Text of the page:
It is therefore ironic how some of the most ardent fans of economic and political decentralization in modern India have written admiringly of the “unified” Mughal empire, as though centralization was an end in itself. It is important to note that the “unification” of India that Akbar had achieved was almost entirely through war and coercion. But more important, the benefits of this centralization did not flow throughout the empire. Some territories paid tribute but received no tangible gains in exchange. In particular, the regions corresponding to present-day Gujarat, Chhatisgarh, Chota Nagpur and Vidarbha, Eastern Madhya Pradesh, Jharkhand and much of North Bihar were starved of investment, and experienced stagnation or decline.
Beyond the main trade routes that linked Northern India to the rest of the world, the Mughal state invested neither in agricultural expansion nor in manufacturing or infrastructure to promote trade. Since the bulk of the Mughal manufacturing towns were located either along the Yamuna and Gangetic plains (or along the Indus), it is no coincidence that Mughal legitimacy survived primarily only in these regions of India.
Historians who write admiringly and uncritically about Akbar’s “secularism” and eclectic tastes, and draw too sharp a distinction between Akbar and Aurangzeb miss such crucial points. It should be clarified that although most of the Mughals were consciously “secular” – at no point during their rule did the Mughals allot administrative posts in proportion to the actual population of Hindus and Muslims. Muslims were always over-represented. And in their support of the arts and music, the tastes of the early Mughals remained strongly biased towards Central Asian, Persian and Chinese traditions. Miniatures sponsored by Babar were entirely in the Samarqand/Bukhara tradition, while during the reign of Akbar, Persian and Western imitations also became popular. Only with Jehangir did the Mughal arts lose their hotchpotch and uneven character and begin to develop into a distinctive and more consistent style.
Jehangir (born of a Rajput mother) was considerably influenced by Rajput tastes, and rewarded skilled Hindu artisans with prominent positions in his court. With a remarkable eye for excellence in design and execution in the arts and crafts, he encouraged talent and promoted merit without discrimination. He also took an interest in local flora and fauna, and like his father, had an interest in philosophy. Dara Shukoh and Shah Jahan were inheritors of this taste for creative sophistication and ornamental exuberance. With Shah Jahan, a refined delicacy came to define courtly tastes, but there was also a trend towards rarified formalism, which prevented the Mughal tradition from imbibing popular and folk influences in the manner of the Rajput or Bundelkhand rulers.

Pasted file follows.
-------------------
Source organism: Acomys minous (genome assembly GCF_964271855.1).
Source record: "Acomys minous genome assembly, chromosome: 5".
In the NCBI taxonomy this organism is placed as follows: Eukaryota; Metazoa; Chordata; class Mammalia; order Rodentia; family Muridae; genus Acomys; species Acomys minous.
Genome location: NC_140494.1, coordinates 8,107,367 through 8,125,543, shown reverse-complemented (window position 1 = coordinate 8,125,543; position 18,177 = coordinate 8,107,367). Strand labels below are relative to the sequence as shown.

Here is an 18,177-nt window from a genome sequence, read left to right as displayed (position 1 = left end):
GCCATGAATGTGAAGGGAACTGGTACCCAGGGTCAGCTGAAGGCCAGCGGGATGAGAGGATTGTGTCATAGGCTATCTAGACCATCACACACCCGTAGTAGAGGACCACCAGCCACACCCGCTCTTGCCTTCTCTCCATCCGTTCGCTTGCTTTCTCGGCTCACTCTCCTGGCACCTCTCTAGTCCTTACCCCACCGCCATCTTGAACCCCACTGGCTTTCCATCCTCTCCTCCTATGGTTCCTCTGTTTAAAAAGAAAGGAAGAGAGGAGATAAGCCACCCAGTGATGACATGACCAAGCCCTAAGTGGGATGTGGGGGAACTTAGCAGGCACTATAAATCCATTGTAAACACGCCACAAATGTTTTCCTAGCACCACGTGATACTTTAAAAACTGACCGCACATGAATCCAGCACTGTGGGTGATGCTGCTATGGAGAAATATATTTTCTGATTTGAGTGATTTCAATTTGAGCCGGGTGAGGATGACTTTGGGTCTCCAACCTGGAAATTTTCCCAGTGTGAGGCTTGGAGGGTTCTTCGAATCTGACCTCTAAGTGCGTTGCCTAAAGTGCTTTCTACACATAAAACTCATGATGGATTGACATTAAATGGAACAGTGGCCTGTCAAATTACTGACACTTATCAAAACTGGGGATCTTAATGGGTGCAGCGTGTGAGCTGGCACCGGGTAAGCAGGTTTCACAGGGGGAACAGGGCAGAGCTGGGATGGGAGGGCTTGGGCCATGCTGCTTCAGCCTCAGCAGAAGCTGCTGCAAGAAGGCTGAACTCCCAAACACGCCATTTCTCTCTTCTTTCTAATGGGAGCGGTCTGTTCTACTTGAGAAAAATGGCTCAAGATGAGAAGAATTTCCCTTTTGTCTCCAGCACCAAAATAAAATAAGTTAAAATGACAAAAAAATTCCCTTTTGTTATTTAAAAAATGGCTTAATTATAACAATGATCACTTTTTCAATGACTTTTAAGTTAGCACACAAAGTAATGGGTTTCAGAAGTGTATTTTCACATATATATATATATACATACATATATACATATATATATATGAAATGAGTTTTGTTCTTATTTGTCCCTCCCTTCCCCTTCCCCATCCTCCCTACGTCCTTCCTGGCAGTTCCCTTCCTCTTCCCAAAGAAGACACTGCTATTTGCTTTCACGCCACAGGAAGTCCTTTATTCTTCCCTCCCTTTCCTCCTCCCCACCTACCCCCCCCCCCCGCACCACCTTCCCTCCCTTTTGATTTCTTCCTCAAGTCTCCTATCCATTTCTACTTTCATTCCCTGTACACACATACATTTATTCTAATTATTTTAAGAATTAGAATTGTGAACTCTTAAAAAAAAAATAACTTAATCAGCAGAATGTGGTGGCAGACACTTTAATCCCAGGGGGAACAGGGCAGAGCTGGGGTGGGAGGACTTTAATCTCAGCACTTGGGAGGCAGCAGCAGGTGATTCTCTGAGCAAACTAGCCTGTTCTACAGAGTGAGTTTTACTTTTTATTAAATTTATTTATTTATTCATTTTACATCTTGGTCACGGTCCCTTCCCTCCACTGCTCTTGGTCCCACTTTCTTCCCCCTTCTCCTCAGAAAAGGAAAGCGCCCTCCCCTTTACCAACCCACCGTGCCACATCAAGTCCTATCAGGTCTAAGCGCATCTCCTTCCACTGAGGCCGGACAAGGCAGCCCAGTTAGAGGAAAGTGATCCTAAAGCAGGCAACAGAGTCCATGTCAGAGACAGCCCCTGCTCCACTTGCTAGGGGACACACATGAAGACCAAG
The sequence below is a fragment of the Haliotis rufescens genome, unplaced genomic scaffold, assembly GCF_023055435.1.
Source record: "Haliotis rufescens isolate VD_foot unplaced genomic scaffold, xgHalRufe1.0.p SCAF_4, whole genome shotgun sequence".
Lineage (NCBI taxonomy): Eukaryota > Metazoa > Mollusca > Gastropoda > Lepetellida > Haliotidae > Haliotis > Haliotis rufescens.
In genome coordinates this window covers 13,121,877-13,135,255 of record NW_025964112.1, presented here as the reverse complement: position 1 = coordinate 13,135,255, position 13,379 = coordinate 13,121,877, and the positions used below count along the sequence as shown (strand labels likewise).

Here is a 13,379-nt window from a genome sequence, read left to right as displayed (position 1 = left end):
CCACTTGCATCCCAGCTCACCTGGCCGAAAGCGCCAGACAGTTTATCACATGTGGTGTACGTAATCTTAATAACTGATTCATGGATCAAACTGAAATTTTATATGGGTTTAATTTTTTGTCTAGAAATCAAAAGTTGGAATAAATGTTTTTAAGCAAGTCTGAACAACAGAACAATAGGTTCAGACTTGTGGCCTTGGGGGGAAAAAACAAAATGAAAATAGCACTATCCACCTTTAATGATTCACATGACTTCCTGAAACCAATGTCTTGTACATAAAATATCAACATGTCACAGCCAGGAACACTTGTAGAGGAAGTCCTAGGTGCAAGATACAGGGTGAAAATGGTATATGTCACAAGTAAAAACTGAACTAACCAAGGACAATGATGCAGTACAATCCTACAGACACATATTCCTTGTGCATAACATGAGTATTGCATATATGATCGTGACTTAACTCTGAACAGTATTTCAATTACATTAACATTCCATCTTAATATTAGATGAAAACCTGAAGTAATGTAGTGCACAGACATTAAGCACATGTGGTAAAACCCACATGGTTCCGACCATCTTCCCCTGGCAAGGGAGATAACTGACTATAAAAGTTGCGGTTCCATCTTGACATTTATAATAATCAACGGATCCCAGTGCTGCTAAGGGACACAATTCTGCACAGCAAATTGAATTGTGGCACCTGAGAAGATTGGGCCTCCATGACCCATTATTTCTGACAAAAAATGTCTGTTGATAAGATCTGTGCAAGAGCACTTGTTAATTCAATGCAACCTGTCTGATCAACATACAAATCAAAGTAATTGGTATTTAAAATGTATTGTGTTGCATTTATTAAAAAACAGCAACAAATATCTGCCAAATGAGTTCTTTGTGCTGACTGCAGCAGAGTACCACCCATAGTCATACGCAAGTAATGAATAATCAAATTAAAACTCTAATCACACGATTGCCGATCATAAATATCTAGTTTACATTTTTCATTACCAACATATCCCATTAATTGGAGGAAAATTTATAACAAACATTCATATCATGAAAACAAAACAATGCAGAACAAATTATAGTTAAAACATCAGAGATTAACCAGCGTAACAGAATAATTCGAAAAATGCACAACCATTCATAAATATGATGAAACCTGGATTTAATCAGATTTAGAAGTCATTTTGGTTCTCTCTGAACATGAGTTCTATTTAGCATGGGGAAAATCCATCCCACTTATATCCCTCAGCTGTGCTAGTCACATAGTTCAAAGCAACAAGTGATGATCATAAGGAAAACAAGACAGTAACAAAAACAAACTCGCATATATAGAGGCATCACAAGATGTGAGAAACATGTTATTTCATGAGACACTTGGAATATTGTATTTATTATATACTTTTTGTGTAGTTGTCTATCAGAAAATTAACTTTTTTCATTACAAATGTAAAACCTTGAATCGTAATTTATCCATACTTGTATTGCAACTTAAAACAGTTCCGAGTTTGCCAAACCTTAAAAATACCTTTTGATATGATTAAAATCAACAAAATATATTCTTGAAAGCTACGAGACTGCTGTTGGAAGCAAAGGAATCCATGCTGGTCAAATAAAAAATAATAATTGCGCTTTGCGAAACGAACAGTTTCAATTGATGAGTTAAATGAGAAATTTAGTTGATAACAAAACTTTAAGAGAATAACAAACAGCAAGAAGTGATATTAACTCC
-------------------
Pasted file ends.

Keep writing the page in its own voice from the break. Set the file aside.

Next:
Mughal courtly culture also remained somewhat apart from the folk traditions of the Indian masses through the promotion of Persian as the language of culture, and Urdu as the language of administration. Although popular with urban intellectuals and the cultural elite, Urdu with it’s plethora of Persian and Arabic words, and non-Indian script could not have gained mass acceptance, and remained a language primarily of the elite. Outside the Hindi belt, this was an even bigger problem. Considering the steady drain of wealth from areas further away from the Mughal capitals and urban centers, it was almost inevitable that alienation from Mughal rule would set in very quickly. The plateau regions of Central India (and other outlying regions) had simply no stake in a unified Mughal empire and that is why a broad and secular coalition of forces arose in defiance of Mughal authority in such areas.
A grave drawback of Mughal rule was the failure of the Mughal rulers to devote even a fraction of their treasuries on anything resembling modern education. Aurangzeb was especially skeptical about the relevance of modern science and technology. Whereas the European nations had begun to invest in printed books and public universities, the Mughal rulers demonstrated at best a passing interest in the sciences. As a result, even though the Mughal empire under Aurangzeb had successfully fended off the expansion of European trading settlements in India, no durable foundation for the unity and scientific advancement of India had been laid by the Mughals. Mughal rule had left India largely incapable of dealing with the challenge of European military and cultural ascendance.
Unfortunately, such shortcomings of Mughal rule have largely escaped the attention of serious historians in India. And those who have been critical have focused almost exclusively on the communal angle (on the repression of Hindu religion and culture), ignoring socio-economic and political factors that may have been equally, or far more germane. Communally focused critics of Mughal rule have often ignored how particular caste categories offered their services and allegiance to Mughal rule, and received tangible benefits in exchange. Kayasthas in particular experienced upward mobility as they rose from being scribes and junior record-keepers to hold important administrative posts, and achieved a social rank comparable to court Brahmins. Mercantile caste categories also had a stake in the success of Mughal rule. Hindu money-lenders and shop-keepers did quite well in the prosperous Mughal towns, and a majority of the top revenue administrators under the Mughals (even during the reign of Aurangzeb) were either Hindu Banias or Brahmins.